I generally don’t follow the drama of Hollywood — who’s sleeping with (or partying with, or dissing, or hitting) whom. The self-absorption that permeates the celebrity culture is gross and I figure my time is much better spent on more lasting and productive things.
So I heard about Kanye West’s rude behavior at an awards show, but I didn’t really care. Besides, I agree with a fellow blogger that the whole thing was probably a publicity stunt. West’s appearance on Jay Leno’s new TV show just a day later seemed especially well timed.
However, in a brief interview with West, Leno asked a question that I don’t believe West expected. He asked West what his deceased mother would have said about the incident. The question left the rapper speechless and the studio silent for an uncomfortable amount of time.
It’s a great question that a lot of people should ask themselves before impulsively expressing the first things that cross their minds. Serena Williams should have asked it before she cursed a line judge at the U.S. Open. Congressman Joe Wilson should have asked it before he called President Obama a liar. Cable TV talk show hosts and guests should ask it before they say the stupid things they’re prone to say that inflame political discussions and further polarize Americans.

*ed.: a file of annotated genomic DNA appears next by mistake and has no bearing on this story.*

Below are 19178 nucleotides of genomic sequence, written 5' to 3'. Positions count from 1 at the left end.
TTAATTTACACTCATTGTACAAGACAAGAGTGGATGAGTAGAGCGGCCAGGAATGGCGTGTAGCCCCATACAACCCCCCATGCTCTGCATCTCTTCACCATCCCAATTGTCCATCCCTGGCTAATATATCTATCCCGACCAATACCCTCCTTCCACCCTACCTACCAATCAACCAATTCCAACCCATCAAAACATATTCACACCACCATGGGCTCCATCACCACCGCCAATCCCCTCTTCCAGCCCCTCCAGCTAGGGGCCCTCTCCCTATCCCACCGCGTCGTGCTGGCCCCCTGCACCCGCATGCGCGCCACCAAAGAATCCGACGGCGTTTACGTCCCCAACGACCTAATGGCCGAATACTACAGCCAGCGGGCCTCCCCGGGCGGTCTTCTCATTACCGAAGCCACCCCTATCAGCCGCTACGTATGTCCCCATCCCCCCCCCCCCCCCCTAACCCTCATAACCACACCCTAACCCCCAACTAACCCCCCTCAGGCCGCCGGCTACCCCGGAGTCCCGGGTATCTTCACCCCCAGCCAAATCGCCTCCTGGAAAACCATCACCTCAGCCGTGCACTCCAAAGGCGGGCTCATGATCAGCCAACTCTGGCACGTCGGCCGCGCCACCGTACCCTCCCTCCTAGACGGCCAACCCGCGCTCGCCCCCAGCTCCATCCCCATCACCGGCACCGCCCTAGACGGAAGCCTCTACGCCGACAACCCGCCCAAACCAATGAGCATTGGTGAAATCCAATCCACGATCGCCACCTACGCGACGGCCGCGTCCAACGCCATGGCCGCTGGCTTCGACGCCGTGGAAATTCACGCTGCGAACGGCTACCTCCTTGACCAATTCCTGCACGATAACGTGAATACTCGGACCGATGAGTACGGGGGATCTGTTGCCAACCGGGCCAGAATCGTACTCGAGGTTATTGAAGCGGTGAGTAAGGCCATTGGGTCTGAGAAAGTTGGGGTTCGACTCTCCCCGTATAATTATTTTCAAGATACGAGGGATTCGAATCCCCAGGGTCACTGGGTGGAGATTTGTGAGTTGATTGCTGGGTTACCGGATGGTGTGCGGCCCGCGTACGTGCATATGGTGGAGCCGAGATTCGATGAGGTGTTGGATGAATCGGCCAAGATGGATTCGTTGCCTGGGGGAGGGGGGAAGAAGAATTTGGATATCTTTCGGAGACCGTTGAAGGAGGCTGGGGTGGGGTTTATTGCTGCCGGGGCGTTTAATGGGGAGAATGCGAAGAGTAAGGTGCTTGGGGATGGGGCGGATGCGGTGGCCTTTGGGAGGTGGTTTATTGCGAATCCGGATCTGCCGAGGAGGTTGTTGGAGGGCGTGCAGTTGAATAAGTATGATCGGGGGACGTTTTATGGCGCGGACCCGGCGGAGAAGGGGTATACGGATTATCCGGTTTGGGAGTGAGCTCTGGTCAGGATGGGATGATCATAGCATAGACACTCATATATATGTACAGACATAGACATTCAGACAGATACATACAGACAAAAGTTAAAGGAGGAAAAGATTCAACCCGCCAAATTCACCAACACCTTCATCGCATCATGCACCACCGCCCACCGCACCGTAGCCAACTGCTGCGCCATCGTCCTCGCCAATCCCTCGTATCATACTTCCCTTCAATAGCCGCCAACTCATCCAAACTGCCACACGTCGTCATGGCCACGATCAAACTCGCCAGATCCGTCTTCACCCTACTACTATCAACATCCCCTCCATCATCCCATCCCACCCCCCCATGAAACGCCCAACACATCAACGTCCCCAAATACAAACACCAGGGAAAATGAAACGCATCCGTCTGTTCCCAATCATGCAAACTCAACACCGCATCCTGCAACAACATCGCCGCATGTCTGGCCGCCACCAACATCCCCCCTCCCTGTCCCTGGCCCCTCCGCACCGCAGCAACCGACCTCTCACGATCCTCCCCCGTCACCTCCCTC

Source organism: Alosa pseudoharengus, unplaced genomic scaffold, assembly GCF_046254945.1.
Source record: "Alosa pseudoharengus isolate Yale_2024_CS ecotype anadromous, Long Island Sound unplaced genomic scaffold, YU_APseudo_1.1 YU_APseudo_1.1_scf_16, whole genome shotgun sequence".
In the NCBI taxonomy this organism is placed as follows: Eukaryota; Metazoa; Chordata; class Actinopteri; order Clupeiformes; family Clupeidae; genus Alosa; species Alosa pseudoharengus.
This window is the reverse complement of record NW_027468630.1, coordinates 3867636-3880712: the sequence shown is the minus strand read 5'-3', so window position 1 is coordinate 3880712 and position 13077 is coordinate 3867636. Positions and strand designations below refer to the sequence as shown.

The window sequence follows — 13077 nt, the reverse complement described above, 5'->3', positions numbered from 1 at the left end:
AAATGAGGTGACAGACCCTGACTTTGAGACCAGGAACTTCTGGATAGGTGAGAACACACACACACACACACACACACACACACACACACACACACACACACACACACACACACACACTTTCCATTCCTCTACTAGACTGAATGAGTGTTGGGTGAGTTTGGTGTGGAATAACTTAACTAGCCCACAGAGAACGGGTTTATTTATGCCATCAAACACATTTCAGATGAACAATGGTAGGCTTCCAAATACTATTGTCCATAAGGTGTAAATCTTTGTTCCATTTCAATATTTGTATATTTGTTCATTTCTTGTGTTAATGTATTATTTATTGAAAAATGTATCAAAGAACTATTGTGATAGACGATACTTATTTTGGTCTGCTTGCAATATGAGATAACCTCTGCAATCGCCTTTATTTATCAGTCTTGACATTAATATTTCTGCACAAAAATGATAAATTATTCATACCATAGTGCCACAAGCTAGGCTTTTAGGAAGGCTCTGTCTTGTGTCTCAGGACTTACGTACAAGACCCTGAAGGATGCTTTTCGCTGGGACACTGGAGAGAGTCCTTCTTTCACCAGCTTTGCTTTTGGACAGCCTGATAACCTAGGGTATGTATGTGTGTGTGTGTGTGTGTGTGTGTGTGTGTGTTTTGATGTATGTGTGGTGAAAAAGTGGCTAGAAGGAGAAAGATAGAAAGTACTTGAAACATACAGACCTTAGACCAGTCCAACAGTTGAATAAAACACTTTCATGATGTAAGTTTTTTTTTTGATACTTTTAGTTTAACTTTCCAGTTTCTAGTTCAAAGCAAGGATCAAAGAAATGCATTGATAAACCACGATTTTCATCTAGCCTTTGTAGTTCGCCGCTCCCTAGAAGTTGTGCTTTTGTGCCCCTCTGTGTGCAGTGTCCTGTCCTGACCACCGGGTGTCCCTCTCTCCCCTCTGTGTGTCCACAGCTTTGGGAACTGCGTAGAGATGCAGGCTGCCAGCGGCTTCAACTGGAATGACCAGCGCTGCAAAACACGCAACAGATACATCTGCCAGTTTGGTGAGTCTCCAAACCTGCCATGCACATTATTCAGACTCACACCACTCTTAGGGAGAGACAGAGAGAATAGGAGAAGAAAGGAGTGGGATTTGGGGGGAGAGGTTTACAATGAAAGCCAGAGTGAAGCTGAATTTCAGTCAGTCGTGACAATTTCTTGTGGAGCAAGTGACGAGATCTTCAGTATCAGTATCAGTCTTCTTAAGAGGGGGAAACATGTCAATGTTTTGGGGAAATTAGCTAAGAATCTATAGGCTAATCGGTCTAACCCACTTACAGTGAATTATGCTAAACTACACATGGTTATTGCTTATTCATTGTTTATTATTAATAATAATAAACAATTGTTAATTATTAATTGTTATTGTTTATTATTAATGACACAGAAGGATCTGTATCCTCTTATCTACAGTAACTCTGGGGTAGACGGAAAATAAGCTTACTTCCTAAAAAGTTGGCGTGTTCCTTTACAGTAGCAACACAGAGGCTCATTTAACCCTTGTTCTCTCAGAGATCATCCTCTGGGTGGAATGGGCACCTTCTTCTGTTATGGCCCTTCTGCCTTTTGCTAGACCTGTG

Just because we have the freedom to express ourselves doesn’t necessarily mean we should always freely express ourselves. Among the things that separates us humans from the rest of the animal kingdom is the ability to reason, to think at a much higher level. Unfortunately, it seems many people lately give in to their basal instincts and spew out the first thoughts that cross their minds. This does nothing to enhance our communications or to make our points more valid. In fact, such unchecked impulses lead to further strife and dilute our messages. What we have to say might be valid, but the validity gets lost in a medium gone haywire.
It’s interesting that West, Williams and Wilson each apologized for their outbursts. They still believe in what they were trying to express, but they acknowledged that the ways they expressed those beliefs caused more harm than good.
More of us could apply the Mama Test before we attempt to communicate. We’d probably find that our messages are more readily heard.